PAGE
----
Background: In the last decade, a number of new treatment modalities have been developed for patients with small cell lung cancer (SCLC). The clinical effects are encouraging, but little is known about the costs and cost-effectiveness of new drugs. Methods: A Markov chain model has been developed to project patient outcomes and costs for patients with advanced SCLC. All patients in the control group were treated with etoposide-cisplatin chemotherapy. Patients in the study group received a hypothetical new drug. The model consisted of four states: response, stable disease, progressive disease, and death. Estimates of transition probabilities were calculated using published data on survival and recurrence-free survival. For the cost analysis and utility calculation, published data and expert opinion were used as sources. The duration of the follow-up was maximal 2 years. Results: The total treatment costs in the etoposide-cisplatin group amounted to €16 038 and in the alternative treatment groups between €16 644 and €18 171. The number of life years and quality adjusted life years (QALYs) gained were very small, around 16 days. The cost-effectiveness ratio varied between €22 208 and €81 443 and the cost-utility ratio varied accordingly. Results of the sensitivity analysis showed that the results were robust in favor of etoposide-cisplatin treatment. Conclusion: SCLC is an illness with a poor prognosis which needed substantial healthcare resources to optimise patient survival and overall quality of life. New treatment modalities with better outcome and favourable cost-effective profiles can hopefully be developed.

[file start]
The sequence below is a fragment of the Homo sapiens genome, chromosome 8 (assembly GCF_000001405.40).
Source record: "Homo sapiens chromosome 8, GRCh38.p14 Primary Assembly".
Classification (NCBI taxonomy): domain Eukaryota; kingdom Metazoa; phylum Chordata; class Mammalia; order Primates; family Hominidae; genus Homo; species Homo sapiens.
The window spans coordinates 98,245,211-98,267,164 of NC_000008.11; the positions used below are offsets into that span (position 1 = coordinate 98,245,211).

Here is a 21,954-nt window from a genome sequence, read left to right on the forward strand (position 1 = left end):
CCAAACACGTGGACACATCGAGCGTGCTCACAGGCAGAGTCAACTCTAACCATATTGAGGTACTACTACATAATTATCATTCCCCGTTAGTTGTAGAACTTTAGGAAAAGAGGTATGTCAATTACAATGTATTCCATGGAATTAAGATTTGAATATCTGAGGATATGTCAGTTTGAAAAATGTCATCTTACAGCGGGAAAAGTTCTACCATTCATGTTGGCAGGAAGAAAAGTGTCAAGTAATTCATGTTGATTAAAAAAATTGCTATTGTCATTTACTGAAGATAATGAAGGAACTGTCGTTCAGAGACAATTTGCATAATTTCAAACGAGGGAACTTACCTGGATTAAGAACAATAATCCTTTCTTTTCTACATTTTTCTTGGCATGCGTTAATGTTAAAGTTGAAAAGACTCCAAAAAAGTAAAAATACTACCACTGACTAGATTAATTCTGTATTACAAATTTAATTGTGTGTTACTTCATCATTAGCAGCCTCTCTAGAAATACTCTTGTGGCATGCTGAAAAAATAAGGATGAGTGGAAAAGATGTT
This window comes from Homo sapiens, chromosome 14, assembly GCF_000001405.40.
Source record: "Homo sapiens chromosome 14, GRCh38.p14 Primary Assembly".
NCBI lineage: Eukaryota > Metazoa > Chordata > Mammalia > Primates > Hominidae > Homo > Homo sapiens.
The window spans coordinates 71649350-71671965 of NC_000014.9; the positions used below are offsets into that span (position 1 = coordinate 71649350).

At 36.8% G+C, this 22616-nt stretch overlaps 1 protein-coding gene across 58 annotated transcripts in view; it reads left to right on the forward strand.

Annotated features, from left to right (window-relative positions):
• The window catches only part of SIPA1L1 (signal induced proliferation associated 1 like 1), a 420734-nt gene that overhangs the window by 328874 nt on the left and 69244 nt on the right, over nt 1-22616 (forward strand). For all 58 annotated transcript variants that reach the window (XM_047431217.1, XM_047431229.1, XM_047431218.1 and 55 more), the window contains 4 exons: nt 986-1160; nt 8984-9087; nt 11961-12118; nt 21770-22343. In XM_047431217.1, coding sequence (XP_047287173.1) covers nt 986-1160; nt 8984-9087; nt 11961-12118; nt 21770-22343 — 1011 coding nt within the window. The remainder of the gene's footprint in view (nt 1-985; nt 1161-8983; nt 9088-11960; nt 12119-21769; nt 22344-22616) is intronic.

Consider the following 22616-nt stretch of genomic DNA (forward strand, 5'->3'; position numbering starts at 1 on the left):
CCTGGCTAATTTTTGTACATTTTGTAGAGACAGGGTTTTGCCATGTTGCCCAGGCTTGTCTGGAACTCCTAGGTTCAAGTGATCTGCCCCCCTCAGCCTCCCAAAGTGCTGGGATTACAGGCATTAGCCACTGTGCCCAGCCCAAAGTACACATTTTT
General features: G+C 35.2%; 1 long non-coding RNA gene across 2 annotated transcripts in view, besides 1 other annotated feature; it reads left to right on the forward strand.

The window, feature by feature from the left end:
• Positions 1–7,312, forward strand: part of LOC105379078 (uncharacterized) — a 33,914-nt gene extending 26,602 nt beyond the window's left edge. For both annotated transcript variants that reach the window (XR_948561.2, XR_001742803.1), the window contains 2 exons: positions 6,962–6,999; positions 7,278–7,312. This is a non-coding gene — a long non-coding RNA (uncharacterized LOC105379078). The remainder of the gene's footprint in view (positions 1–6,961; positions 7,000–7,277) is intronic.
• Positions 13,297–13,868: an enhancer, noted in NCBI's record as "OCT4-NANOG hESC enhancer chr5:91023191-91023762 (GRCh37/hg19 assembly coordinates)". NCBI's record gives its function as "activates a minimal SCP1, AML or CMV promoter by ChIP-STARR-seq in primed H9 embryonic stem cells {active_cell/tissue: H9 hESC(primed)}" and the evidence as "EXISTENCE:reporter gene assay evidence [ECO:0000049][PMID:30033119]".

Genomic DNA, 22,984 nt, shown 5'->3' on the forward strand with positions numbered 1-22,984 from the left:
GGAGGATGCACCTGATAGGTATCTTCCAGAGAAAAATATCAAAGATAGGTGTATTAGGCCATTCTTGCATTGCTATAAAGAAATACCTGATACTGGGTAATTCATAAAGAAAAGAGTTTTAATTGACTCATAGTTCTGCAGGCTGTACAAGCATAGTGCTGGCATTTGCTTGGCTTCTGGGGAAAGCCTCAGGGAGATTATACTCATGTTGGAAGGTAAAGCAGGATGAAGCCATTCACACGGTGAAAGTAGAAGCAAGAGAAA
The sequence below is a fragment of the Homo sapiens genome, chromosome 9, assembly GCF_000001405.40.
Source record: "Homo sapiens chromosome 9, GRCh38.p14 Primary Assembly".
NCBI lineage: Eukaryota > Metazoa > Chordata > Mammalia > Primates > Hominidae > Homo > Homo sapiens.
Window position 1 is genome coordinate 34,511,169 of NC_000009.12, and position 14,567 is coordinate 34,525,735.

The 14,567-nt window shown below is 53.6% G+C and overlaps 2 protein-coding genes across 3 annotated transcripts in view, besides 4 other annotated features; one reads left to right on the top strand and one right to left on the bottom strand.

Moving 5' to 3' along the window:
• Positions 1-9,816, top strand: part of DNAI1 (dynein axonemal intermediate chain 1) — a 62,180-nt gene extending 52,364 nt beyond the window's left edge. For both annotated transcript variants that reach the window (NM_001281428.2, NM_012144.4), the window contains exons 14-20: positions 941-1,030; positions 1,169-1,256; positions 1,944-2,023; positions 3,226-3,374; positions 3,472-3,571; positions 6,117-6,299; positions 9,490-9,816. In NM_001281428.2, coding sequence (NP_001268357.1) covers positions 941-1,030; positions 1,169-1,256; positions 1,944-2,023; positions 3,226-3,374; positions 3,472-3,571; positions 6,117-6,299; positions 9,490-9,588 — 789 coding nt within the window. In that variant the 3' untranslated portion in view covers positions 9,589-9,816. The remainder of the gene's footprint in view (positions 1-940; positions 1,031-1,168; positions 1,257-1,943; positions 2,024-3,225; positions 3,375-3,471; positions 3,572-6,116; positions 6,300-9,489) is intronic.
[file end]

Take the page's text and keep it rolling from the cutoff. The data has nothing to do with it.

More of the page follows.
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Therapeutics and Clinical Risk Management
Erasmus School of Health Policy & Management (ESHPM)

Uyl-de Groot, C., McDonnell, J., ten Velde, G., Radice, D., & Groen, H. (2006). Cost-effectiveness of hypothetical new cancer drugs in patients with advanced small-cell lung cancer: Results of a Markov chain model. Therapeutics and Clinical Risk Management, 2(3), 317–323. doi:10.2147/tcrm.2006.2.3.317